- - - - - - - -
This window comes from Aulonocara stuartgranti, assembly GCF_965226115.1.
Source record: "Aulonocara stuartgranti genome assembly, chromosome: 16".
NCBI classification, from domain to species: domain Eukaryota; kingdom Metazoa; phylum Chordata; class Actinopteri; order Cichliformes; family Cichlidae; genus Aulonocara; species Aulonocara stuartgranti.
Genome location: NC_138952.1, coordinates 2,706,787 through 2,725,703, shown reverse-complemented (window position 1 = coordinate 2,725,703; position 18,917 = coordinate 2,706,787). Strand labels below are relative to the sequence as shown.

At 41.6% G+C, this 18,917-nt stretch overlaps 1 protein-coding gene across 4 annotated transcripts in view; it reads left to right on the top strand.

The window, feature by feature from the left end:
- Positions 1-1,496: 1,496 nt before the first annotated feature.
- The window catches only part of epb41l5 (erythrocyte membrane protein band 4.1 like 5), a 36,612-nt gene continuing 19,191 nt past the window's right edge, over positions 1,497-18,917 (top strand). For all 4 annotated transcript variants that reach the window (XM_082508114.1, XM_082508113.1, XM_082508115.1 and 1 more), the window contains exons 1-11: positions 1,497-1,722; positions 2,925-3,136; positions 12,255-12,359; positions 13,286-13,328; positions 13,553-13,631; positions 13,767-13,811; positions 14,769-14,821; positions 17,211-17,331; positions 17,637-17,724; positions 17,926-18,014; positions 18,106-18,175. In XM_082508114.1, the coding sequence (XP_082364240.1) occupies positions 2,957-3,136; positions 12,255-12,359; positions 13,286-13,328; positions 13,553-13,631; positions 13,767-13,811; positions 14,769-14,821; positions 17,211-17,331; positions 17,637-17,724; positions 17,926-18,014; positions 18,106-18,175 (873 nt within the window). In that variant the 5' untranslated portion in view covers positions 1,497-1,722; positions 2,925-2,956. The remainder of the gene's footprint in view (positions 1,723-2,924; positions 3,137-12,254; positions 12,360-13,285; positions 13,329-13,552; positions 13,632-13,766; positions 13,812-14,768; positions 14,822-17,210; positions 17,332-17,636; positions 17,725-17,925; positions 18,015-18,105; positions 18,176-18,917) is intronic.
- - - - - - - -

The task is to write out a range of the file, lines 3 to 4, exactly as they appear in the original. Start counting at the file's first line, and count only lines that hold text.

NCBI classification, from domain to species: domain Eukaryota; kingdom Metazoa; phylum Chordata; class Actinopteri; order Cichliformes; family Cichlidae; genus Aulonocara; species Aulonocara stuartgranti.
Genome location: NC_138952.1, coordinates 2,706,787 through 2,725,703, shown reverse-complemented (window position 1 = coordinate 2,725,703; position 18,917 = coordinate 2,706,787). Strand labels below are relative to the sequence as shown.